-Conrad Asman, 2016


Walt Whitman's poem, "In Midnight Sleep,” left a mark in the back of my mind from the time I first came across it many years ago. I had always desired to set the text to music, but it never quite came out right. In 2014, a series of events occurred regarding police brutality and the subsequent deaths of civilians. These events caused many protests and a violent uproar from this nation's people. Riots erupted across the country and it seemed as if our society was being ripped apart at the seams. Whitman had the misfortune of witnessing the seams come apart in his own time. Having served as a volunteer nurse during the American Civil War, this poem is a reflection of his thoughts and what he saw during a period of unrest. While my mind was troubled with the events surrounding Ferguson and Eric Garner, this text came back to me as if it were a vision. In this vision, I saw people that I knew and loved waging war against one another. Senseless violence surrounded me, and it was then that this poem truly spoke to me.

My work, In Midnight Sleep, is a direct response to the social injustices revolving around Ferguson and Baltimore. The riots that took place had a strong effect on me and I felt called to respond in the best manner I could. Choral music can be an evocative vessel for messages that are important to contemporary society. My goal is to exploit the advantages of a choir in order to promote awareness to important social commentaries.

-Andrew Rodriguez, 2015


Poet Naomi Shihab Nye marks out the physical and emotional effects of terrorism with people— first graders, mothers, friends; with everyday objects— kettles, apples, glasses of water; with locations— Texas, Turkey, Syria. She captures with these everyday words just how alarmingly common, even mundane, news of terrorism has become to us. Her text and my musical setting are understated and all lead toward one word that offers hope in a world so torn apart, “together.”

I stumbled across Nye’s poetry shortly after the terrorist attacks of September 11th, 2001, and saw that the pain, fear, and loss that many Americans were feeling was not unique to us. Though it was new to me, tragedies like that had been part of the daily lives of millions in the Middle East for generations. The bombing of the 2013 Boston Marathon, and the 8 year old boy, Martin Richard, who was killed by the explosions brought to mind the boy in Nye’s poem. The middle movement of Like a Darling was written in 2013 shortly after the Boston Marathon Bombing. I have many friends and colleagues in Boston from my time there in grad school. A couple dear singer-friends were running in the marathon that year, and another life-long friend was volunteering in the first aid tent like he does every year. Seeing the events unfold on television brought back the fear and helplessness that I felt while watching the Twin Towers fall on 9/11. I responded to these powerless feelings in the only way I know how, with music. I returned to Nye’s poem in the fall of 2015 with the thought of completing the cycle. I had finished the third poem in early November and was working on setting the first poem when terrorists attacked Paris.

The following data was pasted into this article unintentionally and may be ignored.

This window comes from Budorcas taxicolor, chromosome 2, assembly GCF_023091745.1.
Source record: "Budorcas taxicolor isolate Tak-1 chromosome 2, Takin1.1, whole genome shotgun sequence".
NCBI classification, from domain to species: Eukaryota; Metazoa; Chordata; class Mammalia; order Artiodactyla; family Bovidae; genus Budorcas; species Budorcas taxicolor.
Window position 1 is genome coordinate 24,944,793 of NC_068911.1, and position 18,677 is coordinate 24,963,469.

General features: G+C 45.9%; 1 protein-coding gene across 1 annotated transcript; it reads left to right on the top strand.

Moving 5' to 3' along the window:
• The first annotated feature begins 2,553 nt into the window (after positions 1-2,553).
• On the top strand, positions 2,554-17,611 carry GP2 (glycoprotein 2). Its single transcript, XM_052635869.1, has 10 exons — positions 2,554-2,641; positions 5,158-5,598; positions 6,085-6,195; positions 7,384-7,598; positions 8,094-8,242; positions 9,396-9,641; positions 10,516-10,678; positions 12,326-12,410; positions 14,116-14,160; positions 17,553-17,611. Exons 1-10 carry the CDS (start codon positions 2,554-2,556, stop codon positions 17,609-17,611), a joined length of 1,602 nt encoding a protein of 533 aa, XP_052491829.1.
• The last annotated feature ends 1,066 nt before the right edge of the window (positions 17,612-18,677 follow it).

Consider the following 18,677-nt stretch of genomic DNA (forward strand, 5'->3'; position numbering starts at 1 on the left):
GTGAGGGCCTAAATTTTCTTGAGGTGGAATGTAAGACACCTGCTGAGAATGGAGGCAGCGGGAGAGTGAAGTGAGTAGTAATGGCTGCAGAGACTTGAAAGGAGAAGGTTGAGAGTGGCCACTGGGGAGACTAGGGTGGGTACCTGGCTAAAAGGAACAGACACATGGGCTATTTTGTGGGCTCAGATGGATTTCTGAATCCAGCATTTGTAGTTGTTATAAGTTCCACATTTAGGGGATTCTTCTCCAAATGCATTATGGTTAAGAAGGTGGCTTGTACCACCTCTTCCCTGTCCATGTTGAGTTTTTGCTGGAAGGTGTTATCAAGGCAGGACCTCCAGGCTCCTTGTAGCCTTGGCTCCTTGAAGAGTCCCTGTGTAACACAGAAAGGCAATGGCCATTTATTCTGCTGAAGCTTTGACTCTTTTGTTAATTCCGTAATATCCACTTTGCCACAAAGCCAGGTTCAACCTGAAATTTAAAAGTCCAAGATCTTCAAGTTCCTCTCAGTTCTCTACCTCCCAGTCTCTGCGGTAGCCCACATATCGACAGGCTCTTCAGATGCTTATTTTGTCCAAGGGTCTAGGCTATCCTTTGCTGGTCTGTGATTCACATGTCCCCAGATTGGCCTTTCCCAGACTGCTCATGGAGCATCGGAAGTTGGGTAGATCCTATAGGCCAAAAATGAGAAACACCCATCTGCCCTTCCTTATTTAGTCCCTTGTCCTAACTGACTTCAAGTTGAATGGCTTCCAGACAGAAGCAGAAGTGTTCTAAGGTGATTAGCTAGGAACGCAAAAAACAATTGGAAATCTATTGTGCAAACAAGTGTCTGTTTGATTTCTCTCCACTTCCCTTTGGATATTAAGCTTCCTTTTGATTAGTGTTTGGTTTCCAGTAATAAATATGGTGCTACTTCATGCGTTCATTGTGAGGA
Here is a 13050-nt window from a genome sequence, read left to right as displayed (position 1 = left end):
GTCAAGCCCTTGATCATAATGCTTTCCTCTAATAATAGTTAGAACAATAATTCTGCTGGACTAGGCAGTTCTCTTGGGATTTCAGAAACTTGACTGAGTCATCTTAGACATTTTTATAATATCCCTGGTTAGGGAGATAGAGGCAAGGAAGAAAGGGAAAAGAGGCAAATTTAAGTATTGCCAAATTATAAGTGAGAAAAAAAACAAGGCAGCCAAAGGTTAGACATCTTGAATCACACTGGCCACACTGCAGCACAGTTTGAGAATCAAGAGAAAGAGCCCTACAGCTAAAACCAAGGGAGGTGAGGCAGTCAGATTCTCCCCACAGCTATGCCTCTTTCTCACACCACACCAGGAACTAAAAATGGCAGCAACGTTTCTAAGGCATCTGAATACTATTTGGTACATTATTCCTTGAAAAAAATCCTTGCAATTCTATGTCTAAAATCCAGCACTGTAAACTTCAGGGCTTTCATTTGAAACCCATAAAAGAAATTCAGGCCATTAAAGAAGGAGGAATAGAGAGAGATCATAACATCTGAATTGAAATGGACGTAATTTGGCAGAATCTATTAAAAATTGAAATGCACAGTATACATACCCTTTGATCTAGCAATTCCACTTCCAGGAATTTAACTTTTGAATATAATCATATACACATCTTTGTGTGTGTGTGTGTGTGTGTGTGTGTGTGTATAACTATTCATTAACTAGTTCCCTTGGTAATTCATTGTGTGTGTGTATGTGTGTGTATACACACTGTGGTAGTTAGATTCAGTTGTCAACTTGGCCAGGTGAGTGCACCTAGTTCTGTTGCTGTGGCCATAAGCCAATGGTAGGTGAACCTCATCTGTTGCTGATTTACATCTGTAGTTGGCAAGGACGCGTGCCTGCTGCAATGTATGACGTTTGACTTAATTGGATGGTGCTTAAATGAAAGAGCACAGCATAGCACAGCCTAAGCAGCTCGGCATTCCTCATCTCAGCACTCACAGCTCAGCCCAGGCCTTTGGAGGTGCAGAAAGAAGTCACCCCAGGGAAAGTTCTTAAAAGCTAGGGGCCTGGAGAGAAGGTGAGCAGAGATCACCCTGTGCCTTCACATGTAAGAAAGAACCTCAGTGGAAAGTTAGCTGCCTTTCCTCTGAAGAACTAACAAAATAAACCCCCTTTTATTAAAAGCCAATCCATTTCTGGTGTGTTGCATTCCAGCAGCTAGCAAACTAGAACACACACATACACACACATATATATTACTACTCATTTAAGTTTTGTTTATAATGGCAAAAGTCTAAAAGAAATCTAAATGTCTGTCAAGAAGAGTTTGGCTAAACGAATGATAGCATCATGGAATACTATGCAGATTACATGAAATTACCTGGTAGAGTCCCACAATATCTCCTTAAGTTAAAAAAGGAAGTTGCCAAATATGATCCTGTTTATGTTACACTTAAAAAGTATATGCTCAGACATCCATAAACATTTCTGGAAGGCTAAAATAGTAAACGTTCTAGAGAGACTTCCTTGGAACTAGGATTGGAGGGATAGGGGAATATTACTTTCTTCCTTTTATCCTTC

I can recall news of terrorism throughout my life: the Middle East, Northern Ireland, Oklahoma City, 9/11— politics, fear, and difference tearing people apart. I’m not sure if this will ever change, but I think Naomi Shihab Nye is onto something when she prompts us to consider just one word— together. 

The text for this work is the poetic triptych titled “Darling” from Fuel , a collection of poetry by Naomi Shihab Nye published by Boa Editions, Ltd., Rochester, NY, 1998. Used here with the kind permission of the author.

-Steven Serpa, 2016


-Jose Luis Gómez Aleixandre, 2011

Maa Kantaa, Ihminen Kaivaa (Earth Carries, Man Digs)

The poetry of Maa kantaa expresses wonder how earth supports the weight and penetration of all of nature's heavy stones, trees, and water in addition to all that humanity continues to do as it leaves its mark by way of our buildings, tools, and weapons. Somehow the earth kindly preserves what we leave behind and future generations dig up these things from deep in the ground. In Ihminen kaivaa, the composer used a list from the Turku Libraries yard, which itemizes what archeologists found in a dig. The alto and tenor voices list the materials that have been excavated (soil, sand, earth, crushed brick, lumps of mortar, clay, crushed brick, etc.) and form an accompaniment for the bass and soprano counterpoint, which lists and describe the conditions of the human artifacts that were discovered in the dig.

Exploring this music and these texts helps us to reflect on the importance of the earth and our impact on the earth. This piece also reflects on the fact that all humans are equal, regardless of time, race, society, culture, or place in history. We all return to dust; life is short. Future generations will be affected by our lives and the impact we have on our earth.

-Jeremiah Selvey, 2016

Out of Her Place